Retail giant Walmart has just filed a patent for blockchain-enabled drone deliveries in which drones can exchange key information via a blockchain to verify the identities of other drones and pass packages off to one another. Information can be exchanged by drones on the system using RFID, QR codes, and ultrasound technology. The drones can also be outfitted with additional, optional features that can be used to identify themselves to other drones within an ecosystem.
Walmart’s Attempt At Trustworthy Drone Deliveries
Walmart has referred to the patent filing as an attempt to establish the trustworthiness of a drone delivery system. A blockchain system might reduce the risk of passing a package off to a fraudulent drone that can spoof authentication data to subsequently steal the payload, for instance.
The filing describes security measures in its blockchain system as consisting of “a plurality of nodes configured to generate computational proof of record integrity and the chronological order of its use for content, trade, and/or as a currency of exchange through a peer-to-peer network… Each node works on finding a difficult proof-of-work for its bloc.”
Walmart has also filed patents for blockchain-based systems for the management of smart appliances and an improved package tracking process.
Patents on Blockchain Applications Can Be Controversial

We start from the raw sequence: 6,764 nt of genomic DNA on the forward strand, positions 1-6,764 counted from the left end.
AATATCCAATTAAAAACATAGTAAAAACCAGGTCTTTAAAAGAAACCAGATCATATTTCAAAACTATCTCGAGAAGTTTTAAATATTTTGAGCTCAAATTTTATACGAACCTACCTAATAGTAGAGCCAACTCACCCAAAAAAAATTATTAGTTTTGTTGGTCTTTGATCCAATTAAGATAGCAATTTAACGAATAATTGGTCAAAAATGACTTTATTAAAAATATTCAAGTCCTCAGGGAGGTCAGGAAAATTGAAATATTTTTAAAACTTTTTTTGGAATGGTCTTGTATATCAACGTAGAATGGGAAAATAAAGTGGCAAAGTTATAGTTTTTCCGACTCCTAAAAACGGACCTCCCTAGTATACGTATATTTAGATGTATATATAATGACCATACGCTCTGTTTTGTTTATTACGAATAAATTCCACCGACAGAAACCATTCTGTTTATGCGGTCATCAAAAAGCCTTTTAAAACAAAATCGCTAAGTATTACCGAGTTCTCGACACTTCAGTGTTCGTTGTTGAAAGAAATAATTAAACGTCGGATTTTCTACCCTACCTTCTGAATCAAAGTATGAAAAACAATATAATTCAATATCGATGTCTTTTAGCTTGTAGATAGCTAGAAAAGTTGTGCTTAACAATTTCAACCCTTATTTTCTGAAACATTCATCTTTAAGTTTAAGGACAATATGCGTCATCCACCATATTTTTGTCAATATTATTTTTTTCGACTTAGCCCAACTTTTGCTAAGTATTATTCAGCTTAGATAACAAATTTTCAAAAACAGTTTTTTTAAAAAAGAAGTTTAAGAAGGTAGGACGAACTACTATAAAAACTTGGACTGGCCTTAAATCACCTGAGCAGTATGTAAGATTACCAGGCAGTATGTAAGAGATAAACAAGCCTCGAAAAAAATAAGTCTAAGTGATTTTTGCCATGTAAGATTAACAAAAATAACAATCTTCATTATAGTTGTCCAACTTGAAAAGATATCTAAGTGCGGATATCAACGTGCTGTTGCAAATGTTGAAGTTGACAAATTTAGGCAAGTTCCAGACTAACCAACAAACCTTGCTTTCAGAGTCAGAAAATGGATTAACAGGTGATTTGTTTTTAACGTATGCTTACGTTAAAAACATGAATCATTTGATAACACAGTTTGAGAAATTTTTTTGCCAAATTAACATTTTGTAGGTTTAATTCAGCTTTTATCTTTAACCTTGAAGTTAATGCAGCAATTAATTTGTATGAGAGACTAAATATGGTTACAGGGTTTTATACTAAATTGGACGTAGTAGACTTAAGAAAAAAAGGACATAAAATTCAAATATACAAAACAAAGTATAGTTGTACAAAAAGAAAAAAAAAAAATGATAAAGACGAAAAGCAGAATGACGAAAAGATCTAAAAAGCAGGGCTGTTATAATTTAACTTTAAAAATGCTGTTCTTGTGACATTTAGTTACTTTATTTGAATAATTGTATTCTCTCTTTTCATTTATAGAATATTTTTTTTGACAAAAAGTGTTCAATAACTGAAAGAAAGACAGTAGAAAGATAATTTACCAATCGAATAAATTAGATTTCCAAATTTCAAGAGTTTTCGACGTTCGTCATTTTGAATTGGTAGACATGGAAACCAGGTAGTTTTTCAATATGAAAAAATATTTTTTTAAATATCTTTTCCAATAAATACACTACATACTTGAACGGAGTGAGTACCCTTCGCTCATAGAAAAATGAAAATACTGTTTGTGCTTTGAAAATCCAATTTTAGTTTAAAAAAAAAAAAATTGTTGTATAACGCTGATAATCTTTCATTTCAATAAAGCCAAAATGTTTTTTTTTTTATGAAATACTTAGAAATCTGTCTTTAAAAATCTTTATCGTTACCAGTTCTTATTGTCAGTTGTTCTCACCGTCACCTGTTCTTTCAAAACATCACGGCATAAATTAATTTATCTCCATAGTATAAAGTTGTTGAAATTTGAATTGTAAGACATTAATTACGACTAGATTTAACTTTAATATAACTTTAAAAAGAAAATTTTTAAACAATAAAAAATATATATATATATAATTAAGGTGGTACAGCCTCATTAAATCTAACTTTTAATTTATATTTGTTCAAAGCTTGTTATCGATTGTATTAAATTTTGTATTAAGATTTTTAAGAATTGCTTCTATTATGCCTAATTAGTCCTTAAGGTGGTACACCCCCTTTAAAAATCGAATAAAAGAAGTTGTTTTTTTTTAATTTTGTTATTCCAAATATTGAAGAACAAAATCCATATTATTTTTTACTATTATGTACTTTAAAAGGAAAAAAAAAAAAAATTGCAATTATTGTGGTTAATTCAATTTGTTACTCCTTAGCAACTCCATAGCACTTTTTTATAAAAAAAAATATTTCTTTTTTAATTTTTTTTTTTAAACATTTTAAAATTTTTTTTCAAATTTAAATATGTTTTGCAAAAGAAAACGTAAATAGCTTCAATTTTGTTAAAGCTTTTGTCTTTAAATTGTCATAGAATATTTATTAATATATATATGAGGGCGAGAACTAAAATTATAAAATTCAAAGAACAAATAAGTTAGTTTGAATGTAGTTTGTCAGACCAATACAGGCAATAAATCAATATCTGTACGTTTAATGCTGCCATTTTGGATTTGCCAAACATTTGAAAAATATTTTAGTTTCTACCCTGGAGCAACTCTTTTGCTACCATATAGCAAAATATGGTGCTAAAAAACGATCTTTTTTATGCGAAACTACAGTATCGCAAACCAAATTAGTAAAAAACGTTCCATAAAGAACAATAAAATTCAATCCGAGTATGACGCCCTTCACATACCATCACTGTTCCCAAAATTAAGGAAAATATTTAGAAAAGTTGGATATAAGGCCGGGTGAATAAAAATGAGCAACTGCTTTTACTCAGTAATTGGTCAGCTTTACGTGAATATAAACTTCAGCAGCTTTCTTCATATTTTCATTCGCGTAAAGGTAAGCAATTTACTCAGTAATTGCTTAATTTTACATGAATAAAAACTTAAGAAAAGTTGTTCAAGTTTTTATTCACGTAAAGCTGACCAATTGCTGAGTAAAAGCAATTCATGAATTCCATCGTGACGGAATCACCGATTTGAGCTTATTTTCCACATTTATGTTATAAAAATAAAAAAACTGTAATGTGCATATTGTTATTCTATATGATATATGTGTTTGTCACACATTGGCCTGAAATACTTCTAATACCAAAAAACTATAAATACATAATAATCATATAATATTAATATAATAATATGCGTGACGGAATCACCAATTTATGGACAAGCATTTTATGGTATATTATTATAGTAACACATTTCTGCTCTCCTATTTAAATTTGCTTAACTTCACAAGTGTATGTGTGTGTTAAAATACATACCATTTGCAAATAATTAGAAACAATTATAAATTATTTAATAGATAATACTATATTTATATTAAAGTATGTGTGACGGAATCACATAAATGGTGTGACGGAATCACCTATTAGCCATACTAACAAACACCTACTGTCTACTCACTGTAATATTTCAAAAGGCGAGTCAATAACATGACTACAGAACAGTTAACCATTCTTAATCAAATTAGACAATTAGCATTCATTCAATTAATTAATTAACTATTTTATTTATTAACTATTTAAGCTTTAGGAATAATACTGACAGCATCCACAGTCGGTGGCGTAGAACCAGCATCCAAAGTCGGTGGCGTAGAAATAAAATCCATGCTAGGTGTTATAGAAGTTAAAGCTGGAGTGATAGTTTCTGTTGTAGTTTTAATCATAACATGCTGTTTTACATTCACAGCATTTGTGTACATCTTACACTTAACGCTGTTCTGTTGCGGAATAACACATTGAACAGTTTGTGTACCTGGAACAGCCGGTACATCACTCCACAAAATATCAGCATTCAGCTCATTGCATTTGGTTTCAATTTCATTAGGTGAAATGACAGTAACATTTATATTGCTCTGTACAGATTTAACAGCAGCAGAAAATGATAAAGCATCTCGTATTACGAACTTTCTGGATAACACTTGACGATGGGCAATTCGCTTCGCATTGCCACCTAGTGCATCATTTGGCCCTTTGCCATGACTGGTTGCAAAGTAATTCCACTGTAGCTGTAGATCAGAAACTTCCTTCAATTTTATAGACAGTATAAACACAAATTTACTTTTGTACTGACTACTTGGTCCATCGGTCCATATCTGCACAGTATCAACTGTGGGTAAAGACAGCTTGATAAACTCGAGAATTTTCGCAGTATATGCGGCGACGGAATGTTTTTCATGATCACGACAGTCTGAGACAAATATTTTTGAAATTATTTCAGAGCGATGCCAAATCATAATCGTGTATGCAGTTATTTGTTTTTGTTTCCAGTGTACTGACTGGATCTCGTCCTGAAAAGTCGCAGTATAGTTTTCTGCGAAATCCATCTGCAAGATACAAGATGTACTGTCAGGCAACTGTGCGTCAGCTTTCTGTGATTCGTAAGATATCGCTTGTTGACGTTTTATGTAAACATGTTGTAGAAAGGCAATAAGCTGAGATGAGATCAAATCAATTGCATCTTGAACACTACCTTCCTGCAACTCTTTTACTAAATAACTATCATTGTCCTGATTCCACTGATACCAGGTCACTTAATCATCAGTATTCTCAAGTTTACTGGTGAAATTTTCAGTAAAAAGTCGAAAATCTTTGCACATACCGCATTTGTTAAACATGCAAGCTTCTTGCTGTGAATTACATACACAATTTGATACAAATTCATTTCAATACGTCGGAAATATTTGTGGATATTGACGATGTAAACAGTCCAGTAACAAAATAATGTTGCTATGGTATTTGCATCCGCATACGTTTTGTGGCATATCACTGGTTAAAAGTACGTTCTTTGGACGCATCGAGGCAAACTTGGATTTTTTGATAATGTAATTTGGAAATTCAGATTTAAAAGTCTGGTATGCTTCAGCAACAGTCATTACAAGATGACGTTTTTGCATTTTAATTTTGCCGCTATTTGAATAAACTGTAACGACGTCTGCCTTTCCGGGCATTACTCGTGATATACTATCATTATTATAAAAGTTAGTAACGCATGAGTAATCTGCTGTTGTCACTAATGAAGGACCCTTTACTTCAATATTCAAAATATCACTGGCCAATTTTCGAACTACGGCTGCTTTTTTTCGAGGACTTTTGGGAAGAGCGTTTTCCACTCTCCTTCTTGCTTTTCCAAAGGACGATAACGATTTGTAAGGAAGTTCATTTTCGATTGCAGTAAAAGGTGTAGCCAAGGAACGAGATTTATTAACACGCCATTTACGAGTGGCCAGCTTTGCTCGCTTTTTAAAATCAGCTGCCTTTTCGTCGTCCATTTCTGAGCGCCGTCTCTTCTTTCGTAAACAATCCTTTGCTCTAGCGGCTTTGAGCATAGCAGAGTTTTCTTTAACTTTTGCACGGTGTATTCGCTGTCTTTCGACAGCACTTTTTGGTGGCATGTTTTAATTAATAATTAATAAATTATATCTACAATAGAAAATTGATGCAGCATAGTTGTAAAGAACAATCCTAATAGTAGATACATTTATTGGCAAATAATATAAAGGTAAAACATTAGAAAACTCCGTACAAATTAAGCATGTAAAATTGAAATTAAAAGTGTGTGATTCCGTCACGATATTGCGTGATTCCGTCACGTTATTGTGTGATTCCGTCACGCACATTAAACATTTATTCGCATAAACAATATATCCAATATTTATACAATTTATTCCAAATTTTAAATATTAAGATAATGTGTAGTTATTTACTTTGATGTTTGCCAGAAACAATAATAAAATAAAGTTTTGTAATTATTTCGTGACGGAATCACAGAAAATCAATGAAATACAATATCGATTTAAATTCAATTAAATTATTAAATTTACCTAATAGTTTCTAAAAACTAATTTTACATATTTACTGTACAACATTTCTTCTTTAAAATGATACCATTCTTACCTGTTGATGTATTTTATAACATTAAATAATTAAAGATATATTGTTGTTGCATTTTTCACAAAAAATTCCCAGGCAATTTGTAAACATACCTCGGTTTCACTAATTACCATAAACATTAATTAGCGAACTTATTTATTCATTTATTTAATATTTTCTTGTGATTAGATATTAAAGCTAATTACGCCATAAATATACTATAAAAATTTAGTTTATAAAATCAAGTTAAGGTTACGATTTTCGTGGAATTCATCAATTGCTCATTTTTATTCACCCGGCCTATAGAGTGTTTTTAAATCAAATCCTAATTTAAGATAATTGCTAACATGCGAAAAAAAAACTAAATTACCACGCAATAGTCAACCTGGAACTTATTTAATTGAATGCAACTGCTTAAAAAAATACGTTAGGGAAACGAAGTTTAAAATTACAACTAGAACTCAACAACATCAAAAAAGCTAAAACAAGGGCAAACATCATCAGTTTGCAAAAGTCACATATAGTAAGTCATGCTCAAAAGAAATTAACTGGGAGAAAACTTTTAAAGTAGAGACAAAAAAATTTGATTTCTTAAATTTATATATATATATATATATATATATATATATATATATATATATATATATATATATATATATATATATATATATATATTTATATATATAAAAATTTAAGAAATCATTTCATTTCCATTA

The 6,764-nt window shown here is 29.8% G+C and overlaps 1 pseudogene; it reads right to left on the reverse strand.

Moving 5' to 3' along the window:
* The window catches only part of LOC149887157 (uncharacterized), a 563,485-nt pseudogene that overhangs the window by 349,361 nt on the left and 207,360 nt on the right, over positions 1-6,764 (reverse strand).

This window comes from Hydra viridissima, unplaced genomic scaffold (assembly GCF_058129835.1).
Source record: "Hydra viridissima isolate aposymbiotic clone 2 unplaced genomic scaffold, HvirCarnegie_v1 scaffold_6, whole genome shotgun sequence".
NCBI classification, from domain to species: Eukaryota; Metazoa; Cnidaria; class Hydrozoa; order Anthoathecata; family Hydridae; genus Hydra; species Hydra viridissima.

Although blockchain-related patents filed by legacy market firms are often seen as a positive sign, intellectual property law in its current state has also been criticized by the blockchain and cryptocurrency community, as some pessimists are concerned that patents are filed in malintent as firms may be seeking to establish a monopoly over innovative blockchain solutions.
For instance, Roger Ver recently posted a tweet calling patents “an illegitimate government granted monopoly,” a statement that may have contributed to Craig Wright’s decision to block him on Twitter. As for those are unaware, Craig Wright is known to hold patents related to cryptocurrency and blockchain.
The criticisms placed on Walmart and other retailers for filing blockchain-related patents that were not of their own invention may be justified, as these traditional firms can hire the best attorneys. Those attorneys can then use their knowledge of the law to crush startups that aim to develop and use applications similar to the ones described in already-filed patents.
Unfortunately, there is very little incentive for lawmakers to reform patent law so that it cannot be abused by large traditional corporations, such as Walmart and unnamed patent trolls who effectively make a living by suing anyone who accidentally encroaches on technology similar to that described in patents they are owners of.
This can quickly become a net negative for the blockchain industry and cryptocurrency markets. Investors may hesitate to put their money in tokens issued by startups that fundraised via an ICO if they know that those startups may not enter a major market in which another company already holds a patent for the blockchain application they use. Essentially, Walmart has the potential to hurt the entire industry by filing patents for applications like drone delivery.